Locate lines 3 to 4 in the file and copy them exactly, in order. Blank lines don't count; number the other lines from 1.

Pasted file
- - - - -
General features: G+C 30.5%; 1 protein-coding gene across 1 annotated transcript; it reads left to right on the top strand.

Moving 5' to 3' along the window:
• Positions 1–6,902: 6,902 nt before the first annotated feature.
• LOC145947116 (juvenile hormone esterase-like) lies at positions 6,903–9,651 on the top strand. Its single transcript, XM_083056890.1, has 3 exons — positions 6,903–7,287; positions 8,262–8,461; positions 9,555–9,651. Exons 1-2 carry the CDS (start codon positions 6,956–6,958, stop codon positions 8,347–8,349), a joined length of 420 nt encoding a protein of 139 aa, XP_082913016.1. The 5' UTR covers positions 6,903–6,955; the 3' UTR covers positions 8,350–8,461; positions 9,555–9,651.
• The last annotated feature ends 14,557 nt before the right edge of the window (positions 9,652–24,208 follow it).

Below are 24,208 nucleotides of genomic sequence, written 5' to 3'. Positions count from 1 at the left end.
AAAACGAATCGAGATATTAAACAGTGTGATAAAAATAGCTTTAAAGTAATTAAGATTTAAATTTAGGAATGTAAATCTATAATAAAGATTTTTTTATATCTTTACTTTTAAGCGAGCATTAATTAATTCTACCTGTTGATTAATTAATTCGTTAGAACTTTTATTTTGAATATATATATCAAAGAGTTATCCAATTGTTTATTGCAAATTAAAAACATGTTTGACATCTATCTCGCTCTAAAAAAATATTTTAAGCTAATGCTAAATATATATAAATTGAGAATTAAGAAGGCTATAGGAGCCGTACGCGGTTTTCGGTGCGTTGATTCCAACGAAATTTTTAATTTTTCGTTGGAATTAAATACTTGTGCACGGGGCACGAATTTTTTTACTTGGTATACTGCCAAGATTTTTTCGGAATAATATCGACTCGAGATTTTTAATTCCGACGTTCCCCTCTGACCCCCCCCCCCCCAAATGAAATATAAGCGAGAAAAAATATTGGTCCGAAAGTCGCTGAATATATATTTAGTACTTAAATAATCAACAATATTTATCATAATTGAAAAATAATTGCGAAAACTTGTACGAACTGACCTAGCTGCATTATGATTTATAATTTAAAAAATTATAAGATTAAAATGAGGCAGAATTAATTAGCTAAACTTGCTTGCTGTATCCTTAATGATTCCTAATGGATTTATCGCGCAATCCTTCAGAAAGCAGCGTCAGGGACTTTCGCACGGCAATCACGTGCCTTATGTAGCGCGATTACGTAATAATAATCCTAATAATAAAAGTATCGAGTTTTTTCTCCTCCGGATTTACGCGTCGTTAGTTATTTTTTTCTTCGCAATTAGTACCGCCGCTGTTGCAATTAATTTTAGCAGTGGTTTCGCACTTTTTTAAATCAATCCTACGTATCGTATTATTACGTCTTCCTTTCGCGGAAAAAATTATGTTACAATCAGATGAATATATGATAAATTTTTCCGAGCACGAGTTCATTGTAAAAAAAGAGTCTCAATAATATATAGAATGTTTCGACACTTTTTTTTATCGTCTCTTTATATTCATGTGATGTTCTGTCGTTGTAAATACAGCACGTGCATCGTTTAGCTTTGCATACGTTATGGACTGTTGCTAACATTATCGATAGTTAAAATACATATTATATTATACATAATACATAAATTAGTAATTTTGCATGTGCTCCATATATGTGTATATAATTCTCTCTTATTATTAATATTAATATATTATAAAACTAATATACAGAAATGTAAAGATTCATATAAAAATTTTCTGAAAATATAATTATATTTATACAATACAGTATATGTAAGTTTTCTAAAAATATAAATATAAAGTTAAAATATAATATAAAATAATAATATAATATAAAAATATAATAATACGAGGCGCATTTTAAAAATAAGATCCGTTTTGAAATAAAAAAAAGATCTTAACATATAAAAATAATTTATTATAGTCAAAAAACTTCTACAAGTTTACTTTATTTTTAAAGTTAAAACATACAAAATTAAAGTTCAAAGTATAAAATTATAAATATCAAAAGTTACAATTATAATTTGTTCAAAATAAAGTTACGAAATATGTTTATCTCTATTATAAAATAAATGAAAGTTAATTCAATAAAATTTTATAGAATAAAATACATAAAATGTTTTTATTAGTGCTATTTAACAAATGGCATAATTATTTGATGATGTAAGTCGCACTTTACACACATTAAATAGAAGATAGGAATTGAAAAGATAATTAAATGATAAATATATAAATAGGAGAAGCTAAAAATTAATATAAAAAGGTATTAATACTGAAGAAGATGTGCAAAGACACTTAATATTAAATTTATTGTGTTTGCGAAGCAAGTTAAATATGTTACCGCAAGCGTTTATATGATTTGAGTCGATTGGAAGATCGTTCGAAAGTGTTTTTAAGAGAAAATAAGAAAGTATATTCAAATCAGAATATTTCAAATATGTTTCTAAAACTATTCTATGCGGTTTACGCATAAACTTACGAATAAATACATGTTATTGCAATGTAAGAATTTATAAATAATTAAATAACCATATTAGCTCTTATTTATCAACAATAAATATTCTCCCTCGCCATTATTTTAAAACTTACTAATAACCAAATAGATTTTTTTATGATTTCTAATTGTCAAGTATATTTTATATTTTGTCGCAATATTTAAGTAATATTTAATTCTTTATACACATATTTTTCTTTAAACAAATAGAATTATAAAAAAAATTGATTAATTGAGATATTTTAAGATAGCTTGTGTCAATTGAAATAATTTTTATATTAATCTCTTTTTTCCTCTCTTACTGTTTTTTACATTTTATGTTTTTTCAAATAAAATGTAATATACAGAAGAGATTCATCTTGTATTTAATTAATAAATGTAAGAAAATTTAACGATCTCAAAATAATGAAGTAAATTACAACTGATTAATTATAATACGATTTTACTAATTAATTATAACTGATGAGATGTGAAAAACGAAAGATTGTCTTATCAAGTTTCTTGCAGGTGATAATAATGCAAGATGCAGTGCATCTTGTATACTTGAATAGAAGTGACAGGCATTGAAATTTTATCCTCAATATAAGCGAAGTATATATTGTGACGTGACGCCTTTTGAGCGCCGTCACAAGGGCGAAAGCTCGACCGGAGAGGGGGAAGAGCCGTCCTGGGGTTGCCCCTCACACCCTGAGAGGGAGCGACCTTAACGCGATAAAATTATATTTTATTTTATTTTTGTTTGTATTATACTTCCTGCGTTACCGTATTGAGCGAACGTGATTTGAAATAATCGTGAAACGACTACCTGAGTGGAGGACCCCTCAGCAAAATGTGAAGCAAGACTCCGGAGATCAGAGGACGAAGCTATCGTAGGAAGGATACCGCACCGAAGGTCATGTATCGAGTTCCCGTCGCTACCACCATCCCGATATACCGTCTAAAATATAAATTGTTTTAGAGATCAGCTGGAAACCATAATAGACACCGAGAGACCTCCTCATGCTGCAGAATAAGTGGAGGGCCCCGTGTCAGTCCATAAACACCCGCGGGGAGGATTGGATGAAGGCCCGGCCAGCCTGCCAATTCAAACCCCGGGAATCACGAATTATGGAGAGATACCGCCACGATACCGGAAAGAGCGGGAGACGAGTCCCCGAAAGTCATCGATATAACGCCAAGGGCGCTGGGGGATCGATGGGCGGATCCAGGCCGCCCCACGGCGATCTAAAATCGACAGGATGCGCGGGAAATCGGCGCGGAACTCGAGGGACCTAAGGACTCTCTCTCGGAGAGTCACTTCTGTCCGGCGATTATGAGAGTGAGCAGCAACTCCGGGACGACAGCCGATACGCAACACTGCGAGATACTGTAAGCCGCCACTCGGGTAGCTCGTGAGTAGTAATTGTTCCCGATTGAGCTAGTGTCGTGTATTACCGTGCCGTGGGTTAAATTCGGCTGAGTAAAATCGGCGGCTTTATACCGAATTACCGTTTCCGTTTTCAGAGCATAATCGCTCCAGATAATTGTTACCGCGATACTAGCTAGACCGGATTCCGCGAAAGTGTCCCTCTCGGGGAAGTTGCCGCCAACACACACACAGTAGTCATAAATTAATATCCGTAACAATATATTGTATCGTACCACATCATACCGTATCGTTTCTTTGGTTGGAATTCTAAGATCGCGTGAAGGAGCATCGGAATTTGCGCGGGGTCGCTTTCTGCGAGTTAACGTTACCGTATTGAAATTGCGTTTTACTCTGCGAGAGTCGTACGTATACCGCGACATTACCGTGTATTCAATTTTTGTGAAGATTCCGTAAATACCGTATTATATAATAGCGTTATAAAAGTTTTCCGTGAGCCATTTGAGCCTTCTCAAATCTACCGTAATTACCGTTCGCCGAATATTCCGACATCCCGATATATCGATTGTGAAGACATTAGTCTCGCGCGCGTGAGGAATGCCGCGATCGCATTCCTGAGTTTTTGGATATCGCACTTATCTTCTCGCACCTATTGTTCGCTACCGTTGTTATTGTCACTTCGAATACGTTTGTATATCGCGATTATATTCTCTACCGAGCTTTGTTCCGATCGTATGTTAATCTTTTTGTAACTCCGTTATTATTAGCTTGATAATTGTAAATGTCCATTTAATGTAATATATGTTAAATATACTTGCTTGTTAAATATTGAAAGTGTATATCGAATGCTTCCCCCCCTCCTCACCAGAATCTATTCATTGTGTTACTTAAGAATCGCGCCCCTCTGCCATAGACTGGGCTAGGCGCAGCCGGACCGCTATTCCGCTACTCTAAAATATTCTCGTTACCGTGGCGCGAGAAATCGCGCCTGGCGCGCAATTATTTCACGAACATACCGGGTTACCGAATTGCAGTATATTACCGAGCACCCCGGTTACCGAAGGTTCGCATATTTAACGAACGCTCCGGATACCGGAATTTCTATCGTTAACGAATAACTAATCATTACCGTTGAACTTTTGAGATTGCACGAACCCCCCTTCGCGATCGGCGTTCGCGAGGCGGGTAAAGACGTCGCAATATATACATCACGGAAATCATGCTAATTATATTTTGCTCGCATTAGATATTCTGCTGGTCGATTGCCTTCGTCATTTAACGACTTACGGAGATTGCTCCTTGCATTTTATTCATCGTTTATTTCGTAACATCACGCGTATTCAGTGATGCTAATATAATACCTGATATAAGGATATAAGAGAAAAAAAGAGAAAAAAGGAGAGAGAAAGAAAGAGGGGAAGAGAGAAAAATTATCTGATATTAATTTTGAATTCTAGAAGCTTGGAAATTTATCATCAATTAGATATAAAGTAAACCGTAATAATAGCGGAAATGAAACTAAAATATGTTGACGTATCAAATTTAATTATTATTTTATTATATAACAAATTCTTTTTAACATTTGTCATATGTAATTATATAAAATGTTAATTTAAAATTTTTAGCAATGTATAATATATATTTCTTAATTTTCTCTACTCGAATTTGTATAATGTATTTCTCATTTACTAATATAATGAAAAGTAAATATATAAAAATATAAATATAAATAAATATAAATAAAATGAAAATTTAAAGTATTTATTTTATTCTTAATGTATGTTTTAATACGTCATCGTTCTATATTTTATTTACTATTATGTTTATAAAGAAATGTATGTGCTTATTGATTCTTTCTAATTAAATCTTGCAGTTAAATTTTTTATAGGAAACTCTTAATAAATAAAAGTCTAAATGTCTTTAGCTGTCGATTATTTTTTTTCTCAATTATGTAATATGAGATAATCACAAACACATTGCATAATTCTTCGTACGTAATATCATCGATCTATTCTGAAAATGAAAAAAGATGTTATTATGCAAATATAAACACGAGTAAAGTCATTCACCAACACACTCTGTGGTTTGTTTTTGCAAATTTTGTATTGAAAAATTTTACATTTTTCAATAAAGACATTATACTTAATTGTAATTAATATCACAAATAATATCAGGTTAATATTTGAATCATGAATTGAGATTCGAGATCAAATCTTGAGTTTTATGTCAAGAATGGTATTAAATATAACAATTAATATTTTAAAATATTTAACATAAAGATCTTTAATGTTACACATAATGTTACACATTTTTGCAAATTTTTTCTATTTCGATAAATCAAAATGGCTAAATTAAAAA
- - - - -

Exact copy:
• Positions 1–6,902: 6,902 nt before the first annotated feature.
• LOC145947116 (juvenile hormone esterase-like) lies at positions 6,903–9,651 on the top strand. Its single transcript, XM_083056890.1, has 3 exons — positions 6,903–7,287; positions 8,262–8,461; positions 9,555–9,651. Exons 1-2 carry the CDS (start codon positions 6,956–6,958, stop codon positions 8,347–8,349), a joined length of 420 nt encoding a protein of 139 aa, XP_082913016.1. The 5' UTR covers positions 6,903–6,955; the 3' UTR covers positions 8,350–8,461; positions 9,555–9,651.